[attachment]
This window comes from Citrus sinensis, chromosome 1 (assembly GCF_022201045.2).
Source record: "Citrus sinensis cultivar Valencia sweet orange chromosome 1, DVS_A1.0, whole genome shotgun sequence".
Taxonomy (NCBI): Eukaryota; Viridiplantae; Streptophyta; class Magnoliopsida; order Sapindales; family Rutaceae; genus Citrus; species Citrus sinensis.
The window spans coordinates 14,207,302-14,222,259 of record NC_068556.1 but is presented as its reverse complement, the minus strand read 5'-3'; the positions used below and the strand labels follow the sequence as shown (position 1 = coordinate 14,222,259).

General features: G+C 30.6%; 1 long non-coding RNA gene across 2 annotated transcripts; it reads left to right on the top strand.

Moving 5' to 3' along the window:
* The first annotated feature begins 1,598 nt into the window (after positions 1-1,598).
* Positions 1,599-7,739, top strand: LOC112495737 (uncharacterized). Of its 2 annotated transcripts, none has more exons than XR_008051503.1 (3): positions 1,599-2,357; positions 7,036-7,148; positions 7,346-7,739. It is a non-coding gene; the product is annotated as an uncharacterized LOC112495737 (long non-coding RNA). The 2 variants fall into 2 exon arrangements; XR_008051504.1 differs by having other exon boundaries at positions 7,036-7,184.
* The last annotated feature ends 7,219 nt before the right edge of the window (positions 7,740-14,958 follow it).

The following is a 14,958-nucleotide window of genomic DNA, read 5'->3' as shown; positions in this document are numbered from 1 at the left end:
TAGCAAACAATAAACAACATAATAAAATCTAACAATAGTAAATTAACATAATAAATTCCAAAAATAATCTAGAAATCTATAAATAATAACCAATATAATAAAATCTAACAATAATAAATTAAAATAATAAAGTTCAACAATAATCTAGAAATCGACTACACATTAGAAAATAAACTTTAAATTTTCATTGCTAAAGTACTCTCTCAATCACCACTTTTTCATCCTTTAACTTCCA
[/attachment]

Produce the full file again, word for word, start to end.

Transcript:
This window comes from Citrus sinensis, chromosome 1 (assembly GCF_022201045.2).
Source record: "Citrus sinensis cultivar Valencia sweet orange chromosome 1, DVS_A1.0, whole genome shotgun sequence".
Taxonomy (NCBI): Eukaryota; Viridiplantae; Streptophyta; class Magnoliopsida; order Sapindales; family Rutaceae; genus Citrus; species Citrus sinensis.
The window spans coordinates 14,207,302-14,222,259 of record NC_068556.1 but is presented as its reverse complement, the minus strand read 5'-3'; the positions used below and the strand labels follow the sequence as shown (position 1 = coordinate 14,222,259).

General features: G+C 30.6%; 1 long non-coding RNA gene across 2 annotated transcripts; it reads left to right on the top strand.

Moving 5' to 3' along the window:
* The first annotated feature begins 1,598 nt into the window (after positions 1-1,598).
* Positions 1,599-7,739, top strand: LOC112495737 (uncharacterized). Of its 2 annotated transcripts, none has more exons than XR_008051503.1 (3): positions 1,599-2,357; positions 7,036-7,148; positions 7,346-7,739. It is a non-coding gene; the product is annotated as an uncharacterized LOC112495737 (long non-coding RNA). The 2 variants fall into 2 exon arrangements; XR_008051504.1 differs by having other exon boundaries at positions 7,036-7,184.
* The last annotated feature ends 7,219 nt before the right edge of the window (positions 7,740-14,958 follow it).

The following is a 14,958-nucleotide window of genomic DNA, read 5'->3' as shown; positions in this document are numbered from 1 at the left end:
TAGCAAACAATAAACAACATAATAAAATCTAACAATAGTAAATTAACATAATAAATTCCAAAAATAATCTAGAAATCTATAAATAATAACCAATATAATAAAATCTAACAATAATAAATTAAAATAATAAAGTTCAACAATAATCTAGAAATCGACTACACATTAGAAAATAAACTTTAAATTTTCATTGCTAAAGTACTCTCTCAATCACCACTTTTTCATCCTTTAACTTCCA